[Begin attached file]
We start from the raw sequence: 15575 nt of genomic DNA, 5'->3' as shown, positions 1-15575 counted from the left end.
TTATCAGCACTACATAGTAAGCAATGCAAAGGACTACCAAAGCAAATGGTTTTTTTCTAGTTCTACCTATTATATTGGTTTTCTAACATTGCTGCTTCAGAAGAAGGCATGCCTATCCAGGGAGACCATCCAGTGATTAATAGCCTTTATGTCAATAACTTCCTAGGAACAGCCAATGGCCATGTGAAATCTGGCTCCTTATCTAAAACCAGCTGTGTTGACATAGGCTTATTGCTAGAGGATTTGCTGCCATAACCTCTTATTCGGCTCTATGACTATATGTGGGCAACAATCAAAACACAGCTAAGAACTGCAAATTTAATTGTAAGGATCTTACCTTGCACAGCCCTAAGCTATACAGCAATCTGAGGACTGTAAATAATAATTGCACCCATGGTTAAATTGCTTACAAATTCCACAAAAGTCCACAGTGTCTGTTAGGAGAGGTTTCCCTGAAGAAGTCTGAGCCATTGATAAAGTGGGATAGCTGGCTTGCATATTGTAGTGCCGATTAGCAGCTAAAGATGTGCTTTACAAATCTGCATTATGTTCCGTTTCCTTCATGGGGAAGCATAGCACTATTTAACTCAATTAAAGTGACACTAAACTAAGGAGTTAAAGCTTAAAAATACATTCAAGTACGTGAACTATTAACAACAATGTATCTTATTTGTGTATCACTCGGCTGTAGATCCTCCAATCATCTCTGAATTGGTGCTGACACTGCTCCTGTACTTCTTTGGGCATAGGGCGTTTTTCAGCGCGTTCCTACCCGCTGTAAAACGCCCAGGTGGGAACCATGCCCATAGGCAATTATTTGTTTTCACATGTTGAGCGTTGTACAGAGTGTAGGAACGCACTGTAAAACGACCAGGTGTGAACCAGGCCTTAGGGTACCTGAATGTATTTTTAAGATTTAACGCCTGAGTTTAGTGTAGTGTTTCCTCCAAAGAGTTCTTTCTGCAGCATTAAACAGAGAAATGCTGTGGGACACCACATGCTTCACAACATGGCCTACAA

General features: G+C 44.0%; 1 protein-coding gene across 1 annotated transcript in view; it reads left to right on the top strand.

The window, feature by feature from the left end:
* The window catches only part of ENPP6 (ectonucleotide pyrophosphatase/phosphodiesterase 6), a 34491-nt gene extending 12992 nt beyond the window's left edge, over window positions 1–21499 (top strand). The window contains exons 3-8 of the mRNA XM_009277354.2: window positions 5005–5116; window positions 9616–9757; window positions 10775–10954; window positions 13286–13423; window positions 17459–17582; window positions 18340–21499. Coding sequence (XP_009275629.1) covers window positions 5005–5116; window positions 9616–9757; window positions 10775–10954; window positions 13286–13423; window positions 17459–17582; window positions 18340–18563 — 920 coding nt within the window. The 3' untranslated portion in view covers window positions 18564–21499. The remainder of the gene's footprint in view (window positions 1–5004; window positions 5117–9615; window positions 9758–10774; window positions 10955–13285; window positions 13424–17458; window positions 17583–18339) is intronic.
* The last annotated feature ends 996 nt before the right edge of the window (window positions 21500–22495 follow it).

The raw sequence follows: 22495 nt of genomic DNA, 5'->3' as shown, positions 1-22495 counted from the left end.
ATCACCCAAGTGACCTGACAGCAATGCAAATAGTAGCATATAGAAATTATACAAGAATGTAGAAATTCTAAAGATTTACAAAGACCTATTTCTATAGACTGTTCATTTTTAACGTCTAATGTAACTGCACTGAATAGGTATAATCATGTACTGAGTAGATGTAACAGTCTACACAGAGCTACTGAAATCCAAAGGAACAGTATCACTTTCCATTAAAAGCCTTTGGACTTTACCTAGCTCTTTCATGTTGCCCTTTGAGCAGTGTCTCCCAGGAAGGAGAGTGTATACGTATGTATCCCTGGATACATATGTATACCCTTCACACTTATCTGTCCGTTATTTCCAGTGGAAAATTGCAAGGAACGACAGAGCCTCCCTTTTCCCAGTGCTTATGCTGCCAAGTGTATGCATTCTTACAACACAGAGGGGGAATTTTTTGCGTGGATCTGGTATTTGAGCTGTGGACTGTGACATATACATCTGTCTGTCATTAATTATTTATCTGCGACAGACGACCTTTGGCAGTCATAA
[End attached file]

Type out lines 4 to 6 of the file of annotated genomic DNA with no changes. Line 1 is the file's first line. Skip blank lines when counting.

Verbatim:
The window, feature by feature from the left end:
* The window catches only part of ENPP6 (ectonucleotide pyrophosphatase/phosphodiesterase 6), a 34491-nt gene extending 12992 nt beyond the window's left edge, over window positions 1–21499 (top strand). The window contains exons 3-8 of the mRNA XM_009277354.2: window positions 5005–5116; window positions 9616–9757; window positions 10775–10954; window positions 13286–13423; window positions 17459–17582; window positions 18340–21499. Coding sequence (XP_009275629.1) covers window positions 5005–5116; window positions 9616–9757; window positions 10775–10954; window positions 13286–13423; window positions 17459–17582; window positions 18340–18563 — 920 coding nt within the window. The 3' untranslated portion in view covers window positions 18564–21499. The remainder of the gene's footprint in view (window positions 1–5004; window positions 5117–9615; window positions 9758–10774; window positions 10955–13285; window positions 13424–17458; window positions 17583–18339) is intronic.
* The last annotated feature ends 996 nt before the right edge of the window (window positions 21500–22495 follow it).